“I think that other vendors should definitely register too but that is just my opinion, it is up to them.”
Elsewhere, The Big Issue’s Bournemouth service broker Kelvin Wilmott has been offering to help vendors register for the past week.
He said: “Last week when vendors were coming into the office, I was asking if they would like to register to vote.
“A lot of vendors weren’t interested but one vendor who initially said no, came back later when the office was quiet and he came back and sat down with me to fill out the form and we sent it to the town hall. It was the first time that he had registered to vote.”
How can you register to vote without a permanent address?
To vote, you need to give an address where you have lived in the past or where you spend a substantial amount of time. Fill this in on an electoral registration form and sign the declaration form before returning the form and evidence to your local electoral registration office.
But it’s important to remember that this can still prove challenging for people living on the streets. It can be difficult to keep hold of forms, especially with the current wet weather, while finding out where the local electoral registration office is can also be tough with no computer access.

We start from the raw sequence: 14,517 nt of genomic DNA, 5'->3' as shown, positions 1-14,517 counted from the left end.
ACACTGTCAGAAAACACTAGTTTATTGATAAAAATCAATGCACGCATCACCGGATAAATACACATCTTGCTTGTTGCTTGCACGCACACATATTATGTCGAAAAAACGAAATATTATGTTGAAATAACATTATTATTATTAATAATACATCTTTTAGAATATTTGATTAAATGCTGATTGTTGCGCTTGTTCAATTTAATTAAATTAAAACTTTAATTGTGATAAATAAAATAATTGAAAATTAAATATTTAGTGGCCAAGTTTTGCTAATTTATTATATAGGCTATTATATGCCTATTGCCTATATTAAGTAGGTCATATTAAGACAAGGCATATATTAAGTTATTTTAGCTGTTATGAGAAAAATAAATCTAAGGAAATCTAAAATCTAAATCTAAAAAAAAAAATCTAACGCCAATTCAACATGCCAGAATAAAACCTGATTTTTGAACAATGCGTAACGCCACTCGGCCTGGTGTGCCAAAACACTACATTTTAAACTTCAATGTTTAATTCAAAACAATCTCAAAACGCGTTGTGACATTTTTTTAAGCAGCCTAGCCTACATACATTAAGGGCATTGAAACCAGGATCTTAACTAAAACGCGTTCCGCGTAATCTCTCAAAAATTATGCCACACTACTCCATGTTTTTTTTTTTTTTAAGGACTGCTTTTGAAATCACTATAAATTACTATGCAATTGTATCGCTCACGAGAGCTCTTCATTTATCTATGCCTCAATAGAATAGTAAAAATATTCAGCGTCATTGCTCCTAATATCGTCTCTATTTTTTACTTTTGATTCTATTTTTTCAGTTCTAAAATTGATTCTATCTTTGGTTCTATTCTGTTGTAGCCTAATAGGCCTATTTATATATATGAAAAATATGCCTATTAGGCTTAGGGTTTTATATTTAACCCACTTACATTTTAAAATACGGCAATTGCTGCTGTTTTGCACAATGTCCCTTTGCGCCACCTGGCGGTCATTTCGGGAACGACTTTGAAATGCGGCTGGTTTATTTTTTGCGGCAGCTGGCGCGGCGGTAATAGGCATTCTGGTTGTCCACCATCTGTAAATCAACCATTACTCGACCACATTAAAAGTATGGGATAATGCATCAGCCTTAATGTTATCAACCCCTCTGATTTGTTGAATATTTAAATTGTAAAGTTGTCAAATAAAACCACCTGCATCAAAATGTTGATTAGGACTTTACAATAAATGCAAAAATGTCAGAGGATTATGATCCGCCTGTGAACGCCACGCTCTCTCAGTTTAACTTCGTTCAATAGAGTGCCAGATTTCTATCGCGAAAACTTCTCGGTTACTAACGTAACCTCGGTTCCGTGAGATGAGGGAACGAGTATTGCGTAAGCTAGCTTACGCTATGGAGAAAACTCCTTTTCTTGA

Who has come forward to help people homeless people register to vote?
There are plenty of generous people and companies who have offered homeless people a place to access forms and an address to use in their registration (although permission to use an address is not explicitly required). In Liverpool, Fans Supporting Foodbanks are offering help at the city’s Parr Studio 2 ahead of the deadline.
In Bristol, Arnolfini Café Bar are one such place, even chucking in a free hot drink for any homeless person who pops in to register.
In the Welsh capital Cardiff, bar 10 Feet Tall is doing the same, as are Cinema & Co in Swansea.
And up in Scotland, the team behind Lighthouse bookshop are also offering a space to help homeless people register – after being inspired by the gesture in Bristol – while, fittingly, homeless-run café chain Social Bite are tying it into their Social Suppers taking place just before registration closes.
This is just a handful of the groups who have pledged to help with plenty more across the country.
Others may also struggle to register to vote because of their address
It’s not just homeless people who can run into address issues in this election. The nature of the private rental market means that many renters are frequently on the move and brings with it the danger of not being registered at their current address.
This is an issue that campaigners Generation Rent have pointed out today after studying figures from the census, Electoral Commission and English Housing Survey.
GR reckon that an estimated 5.7 million eligible voters are in private rents yet only 3.3 million of them are registered to cast their vote in the December 12 election. With 2.4 million people not able to head to the polls, there is a strong chance this could have an impact on marginal seats.
This is also true off dry land. The snappily titled Votey McVoteface is mobilising the boater vote to ensure people living on boats also don’t fall foul of the registration deadline because they are of no fixed abode. If you have moored up in Bristol, London, Hebden Bridge/Todmorden, Leeds, Milton Keynes and Nottingham then you could have a say in marginal votes, say campaigners.